The bomb, detonated by remote control, was aimed at shoppers in the city’s Mureydi market, an Iraqi interior ministry source said.
The densely-populated and impoverished area is often targeted by Sunni fighters and police said the number of casualties could rise.
The Iraqi prime minister, Nuri al-Maliki, ordered the US and Iraqi military to lift a blockade of the district on Tuesday.
The blockade was imposed after a US soldier of Iraqi descent was believed to have been seized by the Mahdi Army, a Shia militia that controls the area.
The US military identified the soldier for the first time on Thursday, saying he was 41-year-old Ahmed Qusai al-Taayie.
Major general William Caldwell also confirmed reports that the reserve soldier was visiting his Iraqi wife when he was handcuffed and taken away by gunmen during a visit to the woman’s family.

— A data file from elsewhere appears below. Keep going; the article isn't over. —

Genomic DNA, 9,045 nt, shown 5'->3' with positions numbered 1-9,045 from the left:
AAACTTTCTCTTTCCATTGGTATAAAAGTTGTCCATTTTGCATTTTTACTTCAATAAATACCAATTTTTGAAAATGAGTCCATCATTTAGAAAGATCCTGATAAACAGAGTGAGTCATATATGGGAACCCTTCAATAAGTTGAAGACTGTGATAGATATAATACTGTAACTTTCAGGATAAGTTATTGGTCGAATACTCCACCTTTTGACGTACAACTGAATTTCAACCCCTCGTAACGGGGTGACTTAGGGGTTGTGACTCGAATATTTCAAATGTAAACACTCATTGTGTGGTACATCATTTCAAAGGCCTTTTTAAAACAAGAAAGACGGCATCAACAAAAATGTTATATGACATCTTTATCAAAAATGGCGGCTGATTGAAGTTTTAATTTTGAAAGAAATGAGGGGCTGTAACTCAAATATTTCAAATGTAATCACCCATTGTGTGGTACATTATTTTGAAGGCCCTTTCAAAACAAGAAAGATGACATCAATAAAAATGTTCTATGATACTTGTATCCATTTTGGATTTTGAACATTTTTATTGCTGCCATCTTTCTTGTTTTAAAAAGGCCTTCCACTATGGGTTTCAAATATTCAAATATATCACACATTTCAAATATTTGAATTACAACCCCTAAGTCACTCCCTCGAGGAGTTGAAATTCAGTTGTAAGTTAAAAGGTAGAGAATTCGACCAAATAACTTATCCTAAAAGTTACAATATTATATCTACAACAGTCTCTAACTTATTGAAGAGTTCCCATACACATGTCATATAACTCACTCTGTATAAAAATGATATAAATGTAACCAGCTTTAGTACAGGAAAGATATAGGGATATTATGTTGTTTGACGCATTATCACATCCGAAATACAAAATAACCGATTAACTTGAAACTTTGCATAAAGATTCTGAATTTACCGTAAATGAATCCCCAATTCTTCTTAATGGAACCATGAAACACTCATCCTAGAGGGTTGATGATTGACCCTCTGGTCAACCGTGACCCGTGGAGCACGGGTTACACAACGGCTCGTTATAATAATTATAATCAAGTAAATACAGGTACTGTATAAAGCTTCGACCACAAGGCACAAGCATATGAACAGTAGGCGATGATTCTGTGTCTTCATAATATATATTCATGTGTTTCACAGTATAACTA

Caldwell said that the soldier and his wife were “married in February 2005 and he didn’t arrive in theatre until November 2005”.
“So he has every right, of course, as an American soldier to marry whomever he wants… At the time he was abducted his wife was … here, in Baghdad.”
The spokesman said the US believed the soldier was still in the custody of his abductors and there was “an ongoing dialogue” to secure his release, although he did not say with whom the US was negotiating.
The military spokesman also said that sectarian killing in Baghdad dropped by 41 per cent last week during the US imposition of blockades on two Baghdad districts and the end of Ramadan, the Islamic month of fasting.